Bloodborne: Dark Souls’ Gothic Cousin

Welcome to Yharnam, where your nightmare can and will kill you early and often.

Bloodborne has all the trappings of a From Software Souls’ game but with a grimmer, more Gothic feel. While not connected to the Dark Souls world, this PlayStation 4-exclusive title knows why players love these games, and continues to deliver on its high standard of excellence.

Death is common in Yharnam. Nobody likes you, and only some of them do not want to murder you.

Unlike Dark Souls games, you are given an idea of what you are supposed to be about in Bloodborne. Granted, it does not lay out everything, and certainly hides important details from the you. But compared to its cousins, Bloodborne’s story is straightforward if disturbing. Become a Hunter, destroy the beasts infesting Yharnam. Delving deeper into the story reveals how shallow that really is, but most of the delving is done though item descriptions, so be ready to read. The story is deep and enthralling, however, and well worth the work.

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Combat in Bloodborne is faster than it’s predecessor, Dark Souls 2. No more shields to hide behind and wait for that perfect moment to strike. Just you, your weapon, and a single-shot gun. The gun, while doing little damage in its own right, can be a powerful tool; when timed correctly during an enemy’s attack, you can stagger them, allowing for a visceral attack that does massive damage.

Another new feature to Bloodborne’s combat is the ability for you to recover health by hitting the enemy that recently hit you. This is a short-timed affair and often dangerous, making you think that quick flailing will allow you to recover. Sometimes this is true; sometimes this gets you hit more, and brings about your demise.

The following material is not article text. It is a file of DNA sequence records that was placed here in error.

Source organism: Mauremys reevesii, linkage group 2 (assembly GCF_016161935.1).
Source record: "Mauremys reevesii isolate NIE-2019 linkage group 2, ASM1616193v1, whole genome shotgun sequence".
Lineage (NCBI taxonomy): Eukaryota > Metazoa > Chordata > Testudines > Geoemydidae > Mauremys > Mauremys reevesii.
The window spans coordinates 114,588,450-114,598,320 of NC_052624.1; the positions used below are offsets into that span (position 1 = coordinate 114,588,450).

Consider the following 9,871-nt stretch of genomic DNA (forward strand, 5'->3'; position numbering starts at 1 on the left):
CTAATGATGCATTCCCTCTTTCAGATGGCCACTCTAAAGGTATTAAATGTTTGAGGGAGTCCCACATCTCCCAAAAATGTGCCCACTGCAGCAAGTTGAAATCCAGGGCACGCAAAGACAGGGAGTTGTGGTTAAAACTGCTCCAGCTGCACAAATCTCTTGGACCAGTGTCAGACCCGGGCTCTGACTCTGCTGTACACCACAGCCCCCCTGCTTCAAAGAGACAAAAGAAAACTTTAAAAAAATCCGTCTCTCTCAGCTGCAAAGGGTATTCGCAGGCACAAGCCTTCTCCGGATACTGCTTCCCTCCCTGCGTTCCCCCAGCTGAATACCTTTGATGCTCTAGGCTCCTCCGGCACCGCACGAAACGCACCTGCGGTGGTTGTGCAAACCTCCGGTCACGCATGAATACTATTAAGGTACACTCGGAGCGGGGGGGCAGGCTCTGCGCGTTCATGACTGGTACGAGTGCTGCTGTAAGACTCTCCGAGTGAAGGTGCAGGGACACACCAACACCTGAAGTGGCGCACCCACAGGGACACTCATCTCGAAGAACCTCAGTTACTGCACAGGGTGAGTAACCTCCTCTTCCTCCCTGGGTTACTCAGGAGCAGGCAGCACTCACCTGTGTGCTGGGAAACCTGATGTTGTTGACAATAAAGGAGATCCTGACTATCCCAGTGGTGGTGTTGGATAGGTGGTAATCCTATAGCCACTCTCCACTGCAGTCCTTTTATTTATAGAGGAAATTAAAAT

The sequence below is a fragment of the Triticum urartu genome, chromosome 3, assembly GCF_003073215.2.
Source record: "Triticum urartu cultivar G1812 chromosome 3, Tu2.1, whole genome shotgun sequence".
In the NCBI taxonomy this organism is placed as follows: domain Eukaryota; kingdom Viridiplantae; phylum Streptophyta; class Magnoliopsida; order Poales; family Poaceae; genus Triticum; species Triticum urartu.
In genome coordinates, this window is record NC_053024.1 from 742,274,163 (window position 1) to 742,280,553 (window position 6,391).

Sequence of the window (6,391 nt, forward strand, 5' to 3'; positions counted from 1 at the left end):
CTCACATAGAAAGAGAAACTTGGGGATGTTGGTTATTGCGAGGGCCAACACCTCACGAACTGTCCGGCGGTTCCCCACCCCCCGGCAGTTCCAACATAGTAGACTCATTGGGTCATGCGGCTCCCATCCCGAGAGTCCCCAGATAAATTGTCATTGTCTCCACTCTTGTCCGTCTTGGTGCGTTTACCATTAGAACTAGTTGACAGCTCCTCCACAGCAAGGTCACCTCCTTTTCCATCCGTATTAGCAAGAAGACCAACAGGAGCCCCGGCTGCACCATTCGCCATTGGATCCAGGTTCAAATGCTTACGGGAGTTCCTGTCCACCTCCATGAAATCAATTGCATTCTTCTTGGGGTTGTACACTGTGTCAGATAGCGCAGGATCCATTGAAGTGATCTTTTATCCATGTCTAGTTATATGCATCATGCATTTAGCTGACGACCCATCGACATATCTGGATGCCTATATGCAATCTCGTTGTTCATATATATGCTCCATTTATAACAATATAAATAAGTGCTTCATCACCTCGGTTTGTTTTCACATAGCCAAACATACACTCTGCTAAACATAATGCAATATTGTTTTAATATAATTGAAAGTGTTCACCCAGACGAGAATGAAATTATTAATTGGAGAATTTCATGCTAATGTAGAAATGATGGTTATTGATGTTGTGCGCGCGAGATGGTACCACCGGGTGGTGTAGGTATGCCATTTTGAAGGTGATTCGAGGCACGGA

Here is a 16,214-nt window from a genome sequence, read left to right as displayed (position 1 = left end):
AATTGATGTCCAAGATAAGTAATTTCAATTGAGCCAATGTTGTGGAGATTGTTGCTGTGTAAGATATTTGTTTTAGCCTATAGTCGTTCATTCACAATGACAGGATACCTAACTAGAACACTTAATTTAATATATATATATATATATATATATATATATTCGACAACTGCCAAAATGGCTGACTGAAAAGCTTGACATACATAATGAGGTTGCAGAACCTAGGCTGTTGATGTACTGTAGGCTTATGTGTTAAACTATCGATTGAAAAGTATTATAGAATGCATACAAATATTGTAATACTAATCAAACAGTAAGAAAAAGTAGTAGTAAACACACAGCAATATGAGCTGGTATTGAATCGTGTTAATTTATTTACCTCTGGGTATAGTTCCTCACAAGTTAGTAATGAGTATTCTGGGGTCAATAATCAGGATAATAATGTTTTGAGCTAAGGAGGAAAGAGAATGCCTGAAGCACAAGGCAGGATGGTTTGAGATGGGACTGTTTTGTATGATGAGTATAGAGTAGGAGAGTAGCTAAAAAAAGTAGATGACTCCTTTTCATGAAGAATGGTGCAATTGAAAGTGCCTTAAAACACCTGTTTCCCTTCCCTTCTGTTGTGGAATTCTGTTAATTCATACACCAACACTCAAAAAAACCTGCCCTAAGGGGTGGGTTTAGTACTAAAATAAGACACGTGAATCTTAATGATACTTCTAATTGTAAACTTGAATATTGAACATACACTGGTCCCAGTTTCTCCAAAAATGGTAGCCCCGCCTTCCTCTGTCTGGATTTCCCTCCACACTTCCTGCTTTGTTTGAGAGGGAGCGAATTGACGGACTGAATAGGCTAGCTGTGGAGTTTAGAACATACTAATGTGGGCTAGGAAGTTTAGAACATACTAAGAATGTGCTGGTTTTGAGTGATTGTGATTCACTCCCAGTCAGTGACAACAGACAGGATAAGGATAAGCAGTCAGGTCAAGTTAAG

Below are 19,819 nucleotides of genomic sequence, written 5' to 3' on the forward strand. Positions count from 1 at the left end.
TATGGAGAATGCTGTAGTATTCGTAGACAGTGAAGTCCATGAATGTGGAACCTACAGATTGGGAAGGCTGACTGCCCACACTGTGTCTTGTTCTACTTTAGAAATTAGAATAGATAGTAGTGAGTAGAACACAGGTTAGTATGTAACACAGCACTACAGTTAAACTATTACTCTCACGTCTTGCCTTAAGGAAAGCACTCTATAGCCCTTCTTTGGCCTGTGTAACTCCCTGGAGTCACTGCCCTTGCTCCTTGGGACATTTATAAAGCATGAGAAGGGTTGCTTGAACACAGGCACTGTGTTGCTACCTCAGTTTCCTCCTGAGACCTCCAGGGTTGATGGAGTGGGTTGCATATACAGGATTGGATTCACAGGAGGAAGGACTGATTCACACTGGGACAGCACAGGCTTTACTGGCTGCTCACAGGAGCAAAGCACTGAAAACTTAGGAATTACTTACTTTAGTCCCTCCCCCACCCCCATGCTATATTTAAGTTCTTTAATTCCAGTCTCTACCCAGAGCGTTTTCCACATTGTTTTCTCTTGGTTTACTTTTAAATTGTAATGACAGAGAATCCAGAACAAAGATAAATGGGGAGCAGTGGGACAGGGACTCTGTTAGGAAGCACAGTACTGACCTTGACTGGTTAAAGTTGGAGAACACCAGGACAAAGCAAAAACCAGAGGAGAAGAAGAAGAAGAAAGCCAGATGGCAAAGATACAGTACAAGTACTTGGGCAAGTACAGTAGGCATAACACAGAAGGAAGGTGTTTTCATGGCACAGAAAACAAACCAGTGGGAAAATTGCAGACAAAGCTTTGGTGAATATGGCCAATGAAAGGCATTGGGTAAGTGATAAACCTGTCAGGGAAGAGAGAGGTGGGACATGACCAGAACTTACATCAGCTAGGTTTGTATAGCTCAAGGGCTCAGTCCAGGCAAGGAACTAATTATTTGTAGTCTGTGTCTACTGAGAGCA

Leveling up in Bloodborne is slightly different from other From Software games. You have to obtain a certain item, or stumble into a boss fight, before the Doll in the Dream will wake up and talk to you.

And when you die (and die you shall) you drop all your blood echoes, which you need to level up your character and get stronger. Usually these are just dropped on the ground where you died, allowing you to recover them by finding the place of your death and picking them up. Another twist to Bloodborne, however, is that enemies that walk over that spot might also pick them up. When that happens, recovering them requires you to find that enemy and kill them. They are distinguishable by their glowing eyes and will be around the area you died in previously.

One of the things that Bloodborne reduced from it’s relatives was the number of weapons available to use. While each weapon has an alternate form for a stronger or lighter attack, the lack of variety overall does get a little wearing. And while you are given three options from the start, one is certainly for more experienced players (not that the game makes that clear).

Bloodborne’s multiplayer is very similar to Dark Souls’, where you can summon helpers to fight bosses or be invaded by people who want to make your day more miserable. There are covenants to join and rewards therein for those interested in dueling or ambushing other players.

Overall, Bloodborne is a good addition to the PlayStation catalog, giving fans of From Software a big incentive to buy the system if they did not already have it. The game looks beautiful, if dark and foreboding, runs reasonably well and offers all the challenges one could want in what is collectively known as a SoulsBorne game.

Things are not friendly in Yharnam. Exploring offshoot alleys like this one might lead to an axe in your face.

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